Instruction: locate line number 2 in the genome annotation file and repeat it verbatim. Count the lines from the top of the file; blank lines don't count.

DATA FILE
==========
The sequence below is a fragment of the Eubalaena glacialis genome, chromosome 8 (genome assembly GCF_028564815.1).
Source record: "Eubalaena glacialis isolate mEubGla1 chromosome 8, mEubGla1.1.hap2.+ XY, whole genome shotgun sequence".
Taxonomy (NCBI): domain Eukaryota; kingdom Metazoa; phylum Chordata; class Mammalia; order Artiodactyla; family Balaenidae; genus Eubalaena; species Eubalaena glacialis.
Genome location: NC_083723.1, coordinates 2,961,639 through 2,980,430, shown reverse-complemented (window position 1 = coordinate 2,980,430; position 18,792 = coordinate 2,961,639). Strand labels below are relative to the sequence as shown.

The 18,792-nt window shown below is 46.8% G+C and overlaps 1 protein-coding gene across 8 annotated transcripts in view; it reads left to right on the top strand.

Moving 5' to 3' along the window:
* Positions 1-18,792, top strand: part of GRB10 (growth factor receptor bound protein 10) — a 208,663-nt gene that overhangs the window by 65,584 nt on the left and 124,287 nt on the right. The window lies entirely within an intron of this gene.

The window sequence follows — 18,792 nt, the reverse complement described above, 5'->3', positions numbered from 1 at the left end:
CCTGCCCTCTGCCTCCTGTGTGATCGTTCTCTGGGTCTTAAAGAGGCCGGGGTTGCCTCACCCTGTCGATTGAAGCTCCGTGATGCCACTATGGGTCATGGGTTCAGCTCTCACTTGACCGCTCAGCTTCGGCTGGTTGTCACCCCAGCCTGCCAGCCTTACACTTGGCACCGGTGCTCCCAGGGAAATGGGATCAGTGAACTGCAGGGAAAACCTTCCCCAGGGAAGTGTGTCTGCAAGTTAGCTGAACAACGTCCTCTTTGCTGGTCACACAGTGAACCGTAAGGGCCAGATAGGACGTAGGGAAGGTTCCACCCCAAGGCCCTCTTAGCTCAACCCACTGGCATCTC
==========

Source record: "Eubalaena glacialis isolate mEubGla1 chromosome 8, mEubGla1.1.hap2.+ XY, whole genome shotgun sequence".